Are you a nurse? Want to enhance your career, and earn more? A master's degree could be your answer — in fact, a graduate degree is essential for nurses who are considering a future senior administrative role. Is there a specific degree that is required? In a word, yes. The master's degree of choice for nurses, continues to be the Master of Science in Nursing (MSN); if you want to be able to apply for senior nursing administration jobs, including Chief Nursing Officer (CNO), the MSN is a must.
The MSN core curriculum typically includes courses such as nursing theory, nursing leadership, ethical issues, nursing informatics, nursing research, pathophysiology, and pharmacology. In addition, MSN programs offer students the opportunity to specialize, with many programs offering an administration track. For instance, the MSN program at the University of Texas at Austin offers a concentration in nursing administration and healthcare systems management, (along with nine other specialty areas). Another example is the MSN program at the University of North Carolina at Chapel Hill, which offers a healthcare systems track, focusing on administration, the clinical nurse leader, education, informatics and outcomes management.
But what if you want to further expand your career possibilities? A fact worthy of emphasis is that the key skills that are required of today's nursing leaders are nursing skills combined with business skills. With that in mind, the good news is that there are a growing number of dual degree programs, such as Master of Science in Nursing/Master of Healthcare Administration (MSN/MHA) and Master of Science in Nursing/Master of Business Administration (MSN/MBA), which allow graduate nursing students to develop these two skills simultaneously. Students complete two degrees — a nursing degree (MSN) and a business-related degree (e.g. MHA, MBA) — at the same time. The dual MSN/MHA or MSN/MBA degree allows students to combine training in the traditional nursing topics outlined above, along with healthcare administration and business topics (e.g. healthcare finance, health economics, healthcare policy, organizational behavior, quality improvement, strategic planning).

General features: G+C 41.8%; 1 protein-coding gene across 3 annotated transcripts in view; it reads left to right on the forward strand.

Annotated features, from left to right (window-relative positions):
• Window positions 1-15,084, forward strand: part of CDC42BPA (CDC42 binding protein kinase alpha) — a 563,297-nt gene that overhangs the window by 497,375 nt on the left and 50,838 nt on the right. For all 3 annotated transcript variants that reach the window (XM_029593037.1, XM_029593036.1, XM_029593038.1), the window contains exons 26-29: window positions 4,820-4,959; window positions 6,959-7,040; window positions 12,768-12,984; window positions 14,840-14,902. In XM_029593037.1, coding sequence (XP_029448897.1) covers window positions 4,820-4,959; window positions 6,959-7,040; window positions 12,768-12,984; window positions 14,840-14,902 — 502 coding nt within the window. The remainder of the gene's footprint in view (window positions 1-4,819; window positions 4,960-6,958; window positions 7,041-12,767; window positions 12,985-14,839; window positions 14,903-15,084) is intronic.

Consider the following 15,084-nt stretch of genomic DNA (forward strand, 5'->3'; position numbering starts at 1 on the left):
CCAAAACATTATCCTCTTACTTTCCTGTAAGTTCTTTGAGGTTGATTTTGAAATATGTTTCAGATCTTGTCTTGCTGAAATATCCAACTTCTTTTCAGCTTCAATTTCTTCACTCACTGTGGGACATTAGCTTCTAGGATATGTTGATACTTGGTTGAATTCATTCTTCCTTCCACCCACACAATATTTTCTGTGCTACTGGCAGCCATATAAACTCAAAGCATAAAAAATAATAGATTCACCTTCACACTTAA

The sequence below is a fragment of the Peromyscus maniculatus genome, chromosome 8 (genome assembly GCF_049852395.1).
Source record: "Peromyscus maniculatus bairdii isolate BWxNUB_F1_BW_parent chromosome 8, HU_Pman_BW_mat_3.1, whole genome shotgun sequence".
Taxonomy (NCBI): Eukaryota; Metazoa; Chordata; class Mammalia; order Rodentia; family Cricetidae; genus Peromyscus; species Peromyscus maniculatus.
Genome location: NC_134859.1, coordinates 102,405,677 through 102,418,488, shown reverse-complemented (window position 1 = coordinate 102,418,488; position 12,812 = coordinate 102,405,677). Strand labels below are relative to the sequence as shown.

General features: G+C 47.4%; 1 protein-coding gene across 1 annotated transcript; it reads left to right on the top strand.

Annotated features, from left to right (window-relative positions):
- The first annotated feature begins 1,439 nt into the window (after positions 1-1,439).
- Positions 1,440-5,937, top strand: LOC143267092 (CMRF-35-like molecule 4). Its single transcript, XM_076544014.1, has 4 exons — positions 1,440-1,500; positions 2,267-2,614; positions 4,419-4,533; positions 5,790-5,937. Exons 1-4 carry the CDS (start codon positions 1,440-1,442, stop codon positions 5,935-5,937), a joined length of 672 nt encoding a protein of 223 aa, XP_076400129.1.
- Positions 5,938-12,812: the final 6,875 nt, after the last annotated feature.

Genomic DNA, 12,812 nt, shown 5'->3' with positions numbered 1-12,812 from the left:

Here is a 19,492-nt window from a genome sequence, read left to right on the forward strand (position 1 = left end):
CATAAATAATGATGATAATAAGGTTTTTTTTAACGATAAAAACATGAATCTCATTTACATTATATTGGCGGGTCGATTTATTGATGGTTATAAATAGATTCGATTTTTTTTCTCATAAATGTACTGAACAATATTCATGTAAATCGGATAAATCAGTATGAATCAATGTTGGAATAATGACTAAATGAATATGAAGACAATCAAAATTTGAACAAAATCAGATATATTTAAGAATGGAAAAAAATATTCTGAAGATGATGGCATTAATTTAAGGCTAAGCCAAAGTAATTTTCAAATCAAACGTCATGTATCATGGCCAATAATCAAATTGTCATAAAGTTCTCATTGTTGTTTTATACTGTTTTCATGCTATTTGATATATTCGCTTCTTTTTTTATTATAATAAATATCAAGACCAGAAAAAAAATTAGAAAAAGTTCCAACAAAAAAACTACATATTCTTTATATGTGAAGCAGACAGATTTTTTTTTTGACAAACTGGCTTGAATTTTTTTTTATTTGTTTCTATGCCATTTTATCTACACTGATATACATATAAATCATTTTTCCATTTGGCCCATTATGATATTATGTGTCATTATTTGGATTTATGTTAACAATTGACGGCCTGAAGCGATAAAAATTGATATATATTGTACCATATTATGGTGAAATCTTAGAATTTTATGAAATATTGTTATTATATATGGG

One example of a dual degree program is the University of Phoenix dual MSN/MHA program, which allows students to combine the established nursing curriculum with healthcare business skills. Another example is the Johns Hopkins University dual MSN/MBA program, which teaches students how to "adapt business and nursing theory to discover financially, ethically, and medically sound healthcare solutions and contribute to public and private health policy."
It is worth noting that while graduates with a single MSN degree are typically restricted to nursing administration positions, a dual MSN/MHA or MSN/MBA allows nursing graduates to apply for non-nursing (as well as nursing administrative positions) within the healthcare sector (e.g. Chief Operating Officer, Chief Executive Officer).
The bottom line is this: if you have aspirations for a senior nursing role, you'll need an MSN. For maximum flexibility, and the opportunity to apply for healthcare administration jobs that are not nursing-specific, a dual MSN/MHA or MSN/MBA is a great choice.
Clare Xanthos is a writer, editor and researcher residing in Marietta, GA. She holds a PhD in Social Policy from the London School of Economics, and is the author of numerous articles in the field of public health. She recently served as an editor for a groundbreaking book relating to social determinants of health.